Wyden’s View: My Vote for the Respect for Marriage Act
This vote is an affirmation that the United States Senate will stand up and protect the right of all Americans to marry the person they love. Although this is about codifying rights that same-sex couples already enjoy, this is still an important step in a long-running struggle for equality. During my 1996 campaign for the Senate, I ran on the proposition that there is a fundamental right to privacy in America. I said that if you don’t like gay marriage, then don’t get one.
I became the first member of the Senate to openly support marriage equality. Shortly afterward, there was a debate on a truly bad law, the Defense of Marriage Act, which I opposed for the same reasons. It was a breach of our country’s fundamental right to privacy. Now the Senate has a chance to rectify that wrong and repeal it. I will always go to the mat in defense of our right to privacy in America. The bottom line is that protecting somebody else’s rights does not take anything away from your own. Our country is indisputably stronger when everybody’s rights are protected.
Some members of the Senate have questioned why we need to pass this bill when marriage equality is the law of the land. The answer is simple. The Dobbs ruling, which overturned Roe v Wade, showed that the Senate cannot take any modern legal precedent for granted. With the possible exception of Brown v. Board, no precedent is safe as long as Clarence Thomas and Sam Alito are openly calling for the Court to revisit major rulings.
It’s not just Thomas and Alito making these arguments in public. These days, many Republicans openly talk about their belief that the Court ruled incorrectly in some of the most significant cases dealing with the expansion and recognition of individual rights in America.
The Obergefell ruling — marriage equality.
The Griswold v. Connecticut ruling — the right of women to use contraception.
Even the Loving v. Virginia ruling — the right to interracial marriage.
Some members of Congress have called all those other legal precedents into question.
These backward debates are unfolding in Congress, in courts, and in statehouses. The backdrop behind them is a frightening, rising level of hatred and bile spewed at LGBTQ Americans every day. The far-right is targeting gay and trans Americans in an effort to scare everybody else into taking away their rights. There’s no question that when leaders participate in ratcheting up anti-gay rhetoric, it spills out into the real world across the country.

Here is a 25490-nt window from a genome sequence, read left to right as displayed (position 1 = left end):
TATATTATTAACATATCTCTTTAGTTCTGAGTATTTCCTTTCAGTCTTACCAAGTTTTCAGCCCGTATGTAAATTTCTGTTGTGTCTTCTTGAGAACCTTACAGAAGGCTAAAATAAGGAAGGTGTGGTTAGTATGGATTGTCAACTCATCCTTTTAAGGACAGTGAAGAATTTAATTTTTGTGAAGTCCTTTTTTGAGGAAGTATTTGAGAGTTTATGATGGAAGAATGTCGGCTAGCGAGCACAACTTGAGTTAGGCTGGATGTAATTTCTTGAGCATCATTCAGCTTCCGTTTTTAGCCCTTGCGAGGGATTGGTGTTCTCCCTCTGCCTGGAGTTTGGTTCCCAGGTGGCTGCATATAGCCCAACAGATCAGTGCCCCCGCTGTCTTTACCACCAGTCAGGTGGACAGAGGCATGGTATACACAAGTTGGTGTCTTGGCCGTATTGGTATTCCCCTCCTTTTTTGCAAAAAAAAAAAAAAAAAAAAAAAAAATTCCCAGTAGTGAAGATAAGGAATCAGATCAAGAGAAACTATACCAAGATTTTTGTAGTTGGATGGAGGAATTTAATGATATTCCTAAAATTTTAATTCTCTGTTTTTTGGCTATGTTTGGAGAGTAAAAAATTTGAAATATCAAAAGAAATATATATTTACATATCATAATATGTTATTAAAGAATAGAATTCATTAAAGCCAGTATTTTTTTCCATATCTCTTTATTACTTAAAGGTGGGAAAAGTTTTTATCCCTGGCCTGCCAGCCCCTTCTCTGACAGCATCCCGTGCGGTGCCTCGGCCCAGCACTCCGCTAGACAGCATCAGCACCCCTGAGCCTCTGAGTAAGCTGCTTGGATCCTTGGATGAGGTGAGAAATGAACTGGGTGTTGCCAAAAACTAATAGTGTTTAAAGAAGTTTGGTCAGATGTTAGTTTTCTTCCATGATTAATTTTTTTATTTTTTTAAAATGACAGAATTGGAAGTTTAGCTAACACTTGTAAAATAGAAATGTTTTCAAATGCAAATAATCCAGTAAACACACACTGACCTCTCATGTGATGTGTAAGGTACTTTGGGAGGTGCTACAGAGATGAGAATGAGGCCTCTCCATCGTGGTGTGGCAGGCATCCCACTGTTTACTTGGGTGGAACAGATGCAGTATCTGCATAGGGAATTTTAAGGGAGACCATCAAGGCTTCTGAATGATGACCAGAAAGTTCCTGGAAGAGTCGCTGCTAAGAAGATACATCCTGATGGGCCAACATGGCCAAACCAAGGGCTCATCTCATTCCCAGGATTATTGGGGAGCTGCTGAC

The community of Colorado Springs is still mourning the lives lost in a mass shooting at a gay nightclub a few days before Thanksgiving. Five people were killed, more than a dozen others were hospitalized with gunshot wounds. If not for the actions of a few brave individuals including a military veteran, the death toll would have been much higher.
Passing the Respect for Marriage Act will not end the hateful rhetoric and violence for good. But the Senate has an opportunity — and an obligation — to declare with this vote that hate is wrong. That we will stand up and defend the vulnerable. That we will protect the individual rights of ALL Americans from a far-right Supreme Court majority determined to turn the clock back by decades.
There is no place for hate or intolerance in America. So today I’m proud to cast a vote for individual rights, for freedom and equality. I want to thank the members who’ve worked for months to bring this bill to the floor with bipartisan support. And I hope to continue this progress with colleagues on both sides in the months and years ahead.